baby name AftonThe baby name Afton combines Scottish heritage with a poetic, nature name vibe.

Thanks to Annelise for suggesting Afton as our Baby Name of the Day.


Borrowing river names for our children might seem novel, but it isn’t so. We’ve been calling our kids Jordan ever since the Crusaders made their way home from the Holy Land.

The original River Afton sits in Ayrshire, Scotland. Also known as Afton Water, the name’s meaning and origins have proved elusive.

As a first name, it appeared in the US Top 1000 as early as 1907, and spent about fifteen years hugging the edges of the popularity charts.

So how does the name of a small Scottish river make the popularity charts, when the Nile and mighty Mississippi fail to do so?

Blame a poet.


Scotland’s favorite son, Robert Burns, was born in Ayrshire.

He penned Sweet Afton in 1791.

It’s worth noting that the only given name in Robert Burns’ poem is Mary:

My Mary’s asleep by thy murmuring stream,
Flow gently, sweet Afton, disturb not her dream.

But that’s not what stayed with us. Instead, plenty of places borrowed the literary river name, including over two dozen cities and towns in the US.

Interest in Burns, both for literary reasons and as a Scottish national hero, seems to have been high in the early twentieth century.

Looking at a list of Robert Burns memorials established from the turn of the twentieth century into the 1920s, there’s no shortage. Massachusetts and Milwaukee; Atlanta and San Francisco; Denver and St. Louis; Florida and Wyoming. The list goes on.

It’s easy to imagine that naming a daughter Afton might’ve appealed to many Burns admirers, explaining the name’s rise in popularity. It was also used as a boy’s name in the same era, though always in smaller numbers.


Burns’ poem is often set to music, and frequently sung to the tune of Away in a Manger. 

It’s not the only Afton, either.

Afton Down, located on the Isle of Wight, was the site of the second Isle of Wight music festival, in 1970. The line-up included The Who, The Doors, and Jimi Hendrix. There were more attendees than at Woodstock.

Acoustic trio Nickel Creek covered the song in 2000.

Lori at The Real Cruze family mentions that the Nickel Creek rendition inspired them to chose the name for their youngest. She’s not alone; the song comes up fairly often in discussions of the name.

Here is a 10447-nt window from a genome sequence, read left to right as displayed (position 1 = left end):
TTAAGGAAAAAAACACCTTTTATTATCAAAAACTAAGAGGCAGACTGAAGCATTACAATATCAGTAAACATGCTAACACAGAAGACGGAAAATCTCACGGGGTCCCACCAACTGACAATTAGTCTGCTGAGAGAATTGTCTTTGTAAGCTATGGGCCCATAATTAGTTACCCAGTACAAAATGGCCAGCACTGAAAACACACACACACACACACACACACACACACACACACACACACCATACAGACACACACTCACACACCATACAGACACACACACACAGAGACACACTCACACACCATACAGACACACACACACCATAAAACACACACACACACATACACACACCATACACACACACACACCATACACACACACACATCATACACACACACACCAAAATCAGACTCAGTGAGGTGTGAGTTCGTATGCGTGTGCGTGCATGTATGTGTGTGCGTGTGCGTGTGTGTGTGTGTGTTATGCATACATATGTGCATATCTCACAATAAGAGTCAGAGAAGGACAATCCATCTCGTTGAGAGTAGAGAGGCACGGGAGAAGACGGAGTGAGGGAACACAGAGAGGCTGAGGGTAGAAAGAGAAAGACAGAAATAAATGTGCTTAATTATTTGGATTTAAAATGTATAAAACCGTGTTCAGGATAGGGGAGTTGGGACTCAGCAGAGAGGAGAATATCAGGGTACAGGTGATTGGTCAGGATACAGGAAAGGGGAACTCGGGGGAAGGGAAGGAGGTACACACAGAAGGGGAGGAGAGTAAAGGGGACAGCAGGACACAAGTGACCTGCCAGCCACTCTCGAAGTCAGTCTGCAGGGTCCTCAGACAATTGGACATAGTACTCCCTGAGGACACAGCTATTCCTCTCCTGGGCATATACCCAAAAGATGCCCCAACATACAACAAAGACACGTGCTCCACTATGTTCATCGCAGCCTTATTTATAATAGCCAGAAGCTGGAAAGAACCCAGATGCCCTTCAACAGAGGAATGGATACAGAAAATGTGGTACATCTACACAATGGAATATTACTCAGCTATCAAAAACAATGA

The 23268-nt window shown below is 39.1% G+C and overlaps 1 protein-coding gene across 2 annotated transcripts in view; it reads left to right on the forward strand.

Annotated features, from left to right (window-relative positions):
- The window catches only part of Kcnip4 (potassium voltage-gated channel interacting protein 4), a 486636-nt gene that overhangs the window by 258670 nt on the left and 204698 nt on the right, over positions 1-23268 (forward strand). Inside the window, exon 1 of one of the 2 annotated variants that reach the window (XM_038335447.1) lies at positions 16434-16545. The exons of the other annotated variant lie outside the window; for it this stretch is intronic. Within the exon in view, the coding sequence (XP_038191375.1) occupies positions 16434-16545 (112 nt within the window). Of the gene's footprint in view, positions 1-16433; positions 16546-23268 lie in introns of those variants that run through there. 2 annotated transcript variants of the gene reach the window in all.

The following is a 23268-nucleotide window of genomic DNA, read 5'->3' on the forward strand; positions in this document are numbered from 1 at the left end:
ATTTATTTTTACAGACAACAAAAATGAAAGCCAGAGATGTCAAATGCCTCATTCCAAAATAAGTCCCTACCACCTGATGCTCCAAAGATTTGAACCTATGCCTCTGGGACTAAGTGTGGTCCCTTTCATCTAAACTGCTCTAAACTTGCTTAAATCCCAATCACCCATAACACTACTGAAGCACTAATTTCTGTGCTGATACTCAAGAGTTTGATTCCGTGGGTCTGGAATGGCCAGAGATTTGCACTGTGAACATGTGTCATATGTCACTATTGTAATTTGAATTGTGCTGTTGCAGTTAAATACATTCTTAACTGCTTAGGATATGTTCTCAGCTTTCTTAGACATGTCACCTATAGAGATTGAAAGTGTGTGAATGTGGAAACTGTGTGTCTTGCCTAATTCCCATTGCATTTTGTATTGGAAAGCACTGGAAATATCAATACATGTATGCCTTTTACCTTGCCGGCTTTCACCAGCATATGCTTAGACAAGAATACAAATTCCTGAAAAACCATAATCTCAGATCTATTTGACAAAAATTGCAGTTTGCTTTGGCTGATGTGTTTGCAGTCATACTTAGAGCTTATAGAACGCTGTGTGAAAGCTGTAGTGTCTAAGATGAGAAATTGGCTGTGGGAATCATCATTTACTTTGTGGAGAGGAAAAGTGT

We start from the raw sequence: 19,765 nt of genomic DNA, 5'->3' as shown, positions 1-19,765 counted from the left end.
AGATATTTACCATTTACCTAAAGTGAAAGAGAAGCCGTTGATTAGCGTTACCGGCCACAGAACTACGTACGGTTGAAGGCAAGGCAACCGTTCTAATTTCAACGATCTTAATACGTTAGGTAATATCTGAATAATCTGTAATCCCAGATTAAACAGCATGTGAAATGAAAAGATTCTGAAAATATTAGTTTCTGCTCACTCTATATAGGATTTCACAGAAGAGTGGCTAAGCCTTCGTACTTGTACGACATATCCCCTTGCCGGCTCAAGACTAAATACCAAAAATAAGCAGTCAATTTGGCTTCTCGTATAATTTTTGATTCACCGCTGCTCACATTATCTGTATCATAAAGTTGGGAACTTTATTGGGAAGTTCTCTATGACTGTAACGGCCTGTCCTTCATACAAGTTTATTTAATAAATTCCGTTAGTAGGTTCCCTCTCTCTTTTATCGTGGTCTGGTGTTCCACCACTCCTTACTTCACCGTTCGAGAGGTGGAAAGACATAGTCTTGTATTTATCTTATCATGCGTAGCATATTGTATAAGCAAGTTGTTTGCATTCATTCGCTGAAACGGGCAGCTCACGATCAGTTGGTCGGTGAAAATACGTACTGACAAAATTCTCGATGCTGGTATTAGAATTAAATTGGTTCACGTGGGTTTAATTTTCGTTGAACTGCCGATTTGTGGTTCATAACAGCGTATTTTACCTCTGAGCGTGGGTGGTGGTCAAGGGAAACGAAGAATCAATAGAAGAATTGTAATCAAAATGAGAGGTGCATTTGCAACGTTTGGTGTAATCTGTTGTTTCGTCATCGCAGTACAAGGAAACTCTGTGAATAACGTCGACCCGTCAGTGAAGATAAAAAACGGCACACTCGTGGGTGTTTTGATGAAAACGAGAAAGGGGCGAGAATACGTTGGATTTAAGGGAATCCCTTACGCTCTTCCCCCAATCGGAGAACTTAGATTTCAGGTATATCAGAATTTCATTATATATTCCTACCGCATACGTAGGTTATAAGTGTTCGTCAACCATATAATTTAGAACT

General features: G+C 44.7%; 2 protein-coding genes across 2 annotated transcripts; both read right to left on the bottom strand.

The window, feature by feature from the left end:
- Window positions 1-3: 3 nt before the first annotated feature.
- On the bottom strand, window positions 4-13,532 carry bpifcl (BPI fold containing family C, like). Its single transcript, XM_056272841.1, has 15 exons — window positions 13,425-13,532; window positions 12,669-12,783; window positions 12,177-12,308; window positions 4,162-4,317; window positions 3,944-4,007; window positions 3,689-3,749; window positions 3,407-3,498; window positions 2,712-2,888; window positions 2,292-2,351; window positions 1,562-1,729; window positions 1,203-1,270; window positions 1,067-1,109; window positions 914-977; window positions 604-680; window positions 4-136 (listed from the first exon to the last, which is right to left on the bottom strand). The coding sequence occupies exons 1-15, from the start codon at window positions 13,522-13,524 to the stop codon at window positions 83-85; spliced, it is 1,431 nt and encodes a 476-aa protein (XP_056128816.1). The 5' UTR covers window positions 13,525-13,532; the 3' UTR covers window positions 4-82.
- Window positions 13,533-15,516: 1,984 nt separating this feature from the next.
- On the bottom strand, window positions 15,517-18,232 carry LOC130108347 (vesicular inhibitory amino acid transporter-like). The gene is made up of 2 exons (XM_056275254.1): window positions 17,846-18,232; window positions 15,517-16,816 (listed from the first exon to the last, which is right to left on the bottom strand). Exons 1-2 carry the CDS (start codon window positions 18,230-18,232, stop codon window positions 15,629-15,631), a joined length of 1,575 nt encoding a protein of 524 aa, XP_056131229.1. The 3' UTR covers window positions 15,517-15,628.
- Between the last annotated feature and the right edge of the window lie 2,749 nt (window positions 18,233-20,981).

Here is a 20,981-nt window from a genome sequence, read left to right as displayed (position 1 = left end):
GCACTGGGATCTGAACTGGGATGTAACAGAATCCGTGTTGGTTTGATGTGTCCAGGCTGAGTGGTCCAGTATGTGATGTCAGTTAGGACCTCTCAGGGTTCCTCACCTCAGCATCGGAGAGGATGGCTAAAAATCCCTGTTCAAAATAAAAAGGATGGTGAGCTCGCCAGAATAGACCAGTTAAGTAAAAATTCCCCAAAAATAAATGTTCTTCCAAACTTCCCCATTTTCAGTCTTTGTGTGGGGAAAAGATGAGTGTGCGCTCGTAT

But it wasn’t music that helped this Scottish river become a popular baby girl’s name in the US. Nope, credit goes to Dallas, as in the prime time soap sensation about a family rich on Texas oil.

Afton Cooper appears in the fourth season of the series, joining the cast in 1981. The name ranked in the US Top 1000 in 1982 and 1983.

American actress Audrey Landers has played the part from the 1980s to the present day.

And while it didn’t really catch on as a girl’s given name at the time, the character returned with the 2012 reboot of the series – coinciding with another uptick in the use of the name.

So far, the baby name Afton has yet to return to the US Top 1000.


A few more obscure references:

  • In 2001’s The Royal Tenenbaums, Margot smokes Sweet Afton cigarettes. So does a Peaky Blinders character. They’re the real deal, manufactured in Ireland starting in 1919 and said to be a favorite of sophisticated Parisians, from Jean-Paul Sartre to Louis Malle.
  • Afton Smith appeared in movies like Fried Green Tomatoes and Reality Bites, and Afton Williamson plays Officer Talia Bishop on The Rookie.

Fun fact: Afton is the Swedish word for evening – though it does not appear to be used as a given name in Sweden.

Similar-sounding names, from Ashton to Addison, have had their moments for our children. It makes Afton sound less like a place name and more like a perfect baby name choice.

In 2021, 64 girls and 10 boys received the name. That’s far from a new high, but it’s also not unknown.

If you’re after something literary and rare, a tailored name with a built-in lullaby, the baby name Afton might be a promising option. And if a Scottish heritage choice matters? Then this name checks every box.